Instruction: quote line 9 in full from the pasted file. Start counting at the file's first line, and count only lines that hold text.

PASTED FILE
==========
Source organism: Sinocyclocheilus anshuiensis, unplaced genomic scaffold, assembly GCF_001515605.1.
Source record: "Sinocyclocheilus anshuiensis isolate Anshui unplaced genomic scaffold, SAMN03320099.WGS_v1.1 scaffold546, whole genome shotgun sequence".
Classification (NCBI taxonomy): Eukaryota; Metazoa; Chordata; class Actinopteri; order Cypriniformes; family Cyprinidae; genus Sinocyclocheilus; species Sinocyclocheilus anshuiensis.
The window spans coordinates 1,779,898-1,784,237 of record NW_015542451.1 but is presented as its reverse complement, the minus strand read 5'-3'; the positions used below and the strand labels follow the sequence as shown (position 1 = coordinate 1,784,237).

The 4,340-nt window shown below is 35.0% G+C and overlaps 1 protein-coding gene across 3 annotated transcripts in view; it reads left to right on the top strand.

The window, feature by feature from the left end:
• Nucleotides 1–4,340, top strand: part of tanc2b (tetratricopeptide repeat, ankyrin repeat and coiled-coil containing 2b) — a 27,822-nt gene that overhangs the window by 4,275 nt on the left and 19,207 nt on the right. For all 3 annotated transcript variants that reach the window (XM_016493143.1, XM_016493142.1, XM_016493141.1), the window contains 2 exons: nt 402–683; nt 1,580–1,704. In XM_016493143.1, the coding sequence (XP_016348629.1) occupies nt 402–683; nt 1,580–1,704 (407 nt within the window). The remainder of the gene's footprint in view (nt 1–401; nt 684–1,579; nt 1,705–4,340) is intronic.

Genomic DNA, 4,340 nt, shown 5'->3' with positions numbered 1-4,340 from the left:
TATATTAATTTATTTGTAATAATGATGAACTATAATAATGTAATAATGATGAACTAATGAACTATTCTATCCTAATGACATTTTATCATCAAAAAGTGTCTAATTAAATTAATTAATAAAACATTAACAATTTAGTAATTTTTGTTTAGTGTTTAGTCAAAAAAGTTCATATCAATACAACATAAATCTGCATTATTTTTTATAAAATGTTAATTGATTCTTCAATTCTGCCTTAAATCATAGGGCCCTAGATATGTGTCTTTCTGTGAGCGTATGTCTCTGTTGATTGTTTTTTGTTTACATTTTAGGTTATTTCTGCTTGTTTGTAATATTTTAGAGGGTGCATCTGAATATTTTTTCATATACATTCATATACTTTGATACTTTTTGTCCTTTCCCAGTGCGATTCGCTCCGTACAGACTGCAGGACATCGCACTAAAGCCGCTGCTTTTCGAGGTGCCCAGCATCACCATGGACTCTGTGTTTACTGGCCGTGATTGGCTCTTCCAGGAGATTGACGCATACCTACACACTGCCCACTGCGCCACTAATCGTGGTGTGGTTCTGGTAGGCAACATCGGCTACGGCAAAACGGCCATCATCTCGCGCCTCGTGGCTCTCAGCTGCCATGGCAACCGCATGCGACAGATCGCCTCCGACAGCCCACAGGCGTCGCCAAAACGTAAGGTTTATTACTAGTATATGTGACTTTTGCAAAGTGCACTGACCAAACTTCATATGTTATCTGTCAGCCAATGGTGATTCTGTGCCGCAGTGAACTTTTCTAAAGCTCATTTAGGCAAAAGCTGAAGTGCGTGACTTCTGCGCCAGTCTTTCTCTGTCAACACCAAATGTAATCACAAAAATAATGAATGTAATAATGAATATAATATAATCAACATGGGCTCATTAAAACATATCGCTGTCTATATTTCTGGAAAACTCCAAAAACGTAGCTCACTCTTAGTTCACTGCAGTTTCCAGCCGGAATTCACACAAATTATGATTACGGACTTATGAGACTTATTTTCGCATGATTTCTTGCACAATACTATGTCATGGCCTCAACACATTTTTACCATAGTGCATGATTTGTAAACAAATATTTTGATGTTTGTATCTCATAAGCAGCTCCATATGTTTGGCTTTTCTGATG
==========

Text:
TATATTAATTTATTTGTAATAATGATGAACTATAATAATGTAATAATGATGAACTAATGAACTATTCTATCCTAATGACATTTTATCATCAAAAAGTGTCTAATTAAATTAATTAATAAAACATTAACAATTTAGTAATTTTTGTTTAGTGTTTAGTCAAAAAAGTTCATATCAATACAACATAAATCTGCATTATTTTTTATAAAATGTTAATTGATTCTTCAATTCTGCCTTAAATCATAGGGCCCTAGATATGTGTCTTTCTGTGAGCGTATGTCTCTGTTGATTGTTTTTTGTTTACATTTTAGGTTATTTCTGCTTGTTTGTAATATTTTAGAGGGTGCATCTGAATATTTTTTCATATACATTCATATACTTTGATACTTTTTGTCCTTTCCCAGTGCGATTCGCTCCGTACAGACTGCAGGACATCGCACTAAAGCCGCTGCTTTTCGAGGTGCCCAGCATCACCATGGACTCTGTGTTTACTGGCCGTGATTGGCTCTTCCAGGAGATTGACGCATACCTACACACTGCCCACTGCGCCACTAATCGTGGTGTGGTTCTGGTAGGCAACATCGGCTACGGCAAAACGGCCATCATCTCGCGCCTCGTGGCTCTCAGCTGCCATGGCAACCGCATGCGACAGATCGCCTCCGACAGCCCACAGGCGTCGCCAAAACGTAAGGTTTATTACTAGTATATGTGACTTTTGCAAAGTGCACTGACCAAACTTCATATGTTATCTGTCAGCCAATGGTGATTCTGTGCCGCAGTGAACTTTTCTAAAGCTCATTTAGGCAAAAGCTGAAGTGCGTGACTTCTGCGCCAGTCTTTCTCTGTCAACACCAAATGTAATCACAAAAATAATGAATGTAATAATGAATATAATATAATCAACATGGGCTCATTAAAACATATCGCTGTCTATATTTCTGGAAAACTCCAAAAACGTAGCTCACTCTTAGTTCACTGCAGTTTCCAGCCGGAATTCACACAAATTATGATTACGGACTTATGAGACTTATTTTCGCATGATTTCTTGCACAATACTATGTCATGGCCTCAACACATTTTTACCATAGTGCATGATTTGTAAACAAATATTTTGATGTTTGTATCTCATAAGCAGCTCCATATGTTTGGCTTTTCTGATG